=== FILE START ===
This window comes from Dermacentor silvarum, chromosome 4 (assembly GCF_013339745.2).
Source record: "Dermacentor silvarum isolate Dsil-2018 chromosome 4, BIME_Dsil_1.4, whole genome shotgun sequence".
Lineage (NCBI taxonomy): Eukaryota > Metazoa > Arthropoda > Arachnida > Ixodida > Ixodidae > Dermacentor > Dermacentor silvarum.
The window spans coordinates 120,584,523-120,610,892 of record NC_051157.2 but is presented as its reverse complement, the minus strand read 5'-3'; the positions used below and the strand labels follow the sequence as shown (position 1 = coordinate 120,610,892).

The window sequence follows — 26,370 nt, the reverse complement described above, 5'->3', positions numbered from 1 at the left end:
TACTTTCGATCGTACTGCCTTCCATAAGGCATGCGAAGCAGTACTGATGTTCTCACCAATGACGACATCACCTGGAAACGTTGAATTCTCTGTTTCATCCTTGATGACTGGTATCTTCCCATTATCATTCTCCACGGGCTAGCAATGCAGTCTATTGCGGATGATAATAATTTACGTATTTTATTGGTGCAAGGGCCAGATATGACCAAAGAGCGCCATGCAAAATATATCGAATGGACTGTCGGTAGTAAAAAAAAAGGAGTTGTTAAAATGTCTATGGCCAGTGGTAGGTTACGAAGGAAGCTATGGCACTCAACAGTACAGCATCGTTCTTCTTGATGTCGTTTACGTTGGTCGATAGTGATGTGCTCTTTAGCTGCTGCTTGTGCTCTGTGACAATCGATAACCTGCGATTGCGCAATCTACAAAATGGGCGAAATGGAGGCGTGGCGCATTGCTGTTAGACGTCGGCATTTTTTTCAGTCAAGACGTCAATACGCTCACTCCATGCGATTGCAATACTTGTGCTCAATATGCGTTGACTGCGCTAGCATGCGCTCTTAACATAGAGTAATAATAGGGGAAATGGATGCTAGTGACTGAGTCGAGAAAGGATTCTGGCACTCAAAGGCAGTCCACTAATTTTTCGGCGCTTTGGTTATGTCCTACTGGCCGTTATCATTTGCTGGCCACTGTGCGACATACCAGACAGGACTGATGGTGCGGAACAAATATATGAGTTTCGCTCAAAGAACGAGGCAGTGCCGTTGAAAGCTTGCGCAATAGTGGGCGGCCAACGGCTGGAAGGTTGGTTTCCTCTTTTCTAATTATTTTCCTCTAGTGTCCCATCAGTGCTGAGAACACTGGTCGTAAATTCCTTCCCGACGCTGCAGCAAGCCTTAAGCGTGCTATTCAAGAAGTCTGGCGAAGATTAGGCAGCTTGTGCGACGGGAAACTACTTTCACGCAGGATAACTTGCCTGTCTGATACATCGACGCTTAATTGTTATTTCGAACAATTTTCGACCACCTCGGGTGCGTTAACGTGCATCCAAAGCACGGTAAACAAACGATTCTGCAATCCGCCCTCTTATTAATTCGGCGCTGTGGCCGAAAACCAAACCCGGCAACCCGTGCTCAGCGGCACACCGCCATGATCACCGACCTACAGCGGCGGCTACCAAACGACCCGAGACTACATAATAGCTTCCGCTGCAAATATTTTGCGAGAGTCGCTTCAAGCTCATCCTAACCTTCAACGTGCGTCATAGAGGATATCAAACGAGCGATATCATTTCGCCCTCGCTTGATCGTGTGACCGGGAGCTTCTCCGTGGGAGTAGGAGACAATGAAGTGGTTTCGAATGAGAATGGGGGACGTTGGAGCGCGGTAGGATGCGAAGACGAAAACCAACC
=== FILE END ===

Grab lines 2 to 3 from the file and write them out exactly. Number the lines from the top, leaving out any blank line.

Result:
Source record: "Dermacentor silvarum isolate Dsil-2018 chromosome 4, BIME_Dsil_1.4, whole genome shotgun sequence".
Lineage (NCBI taxonomy): Eukaryota > Metazoa > Arthropoda > Arachnida > Ixodida > Ixodidae > Dermacentor > Dermacentor silvarum.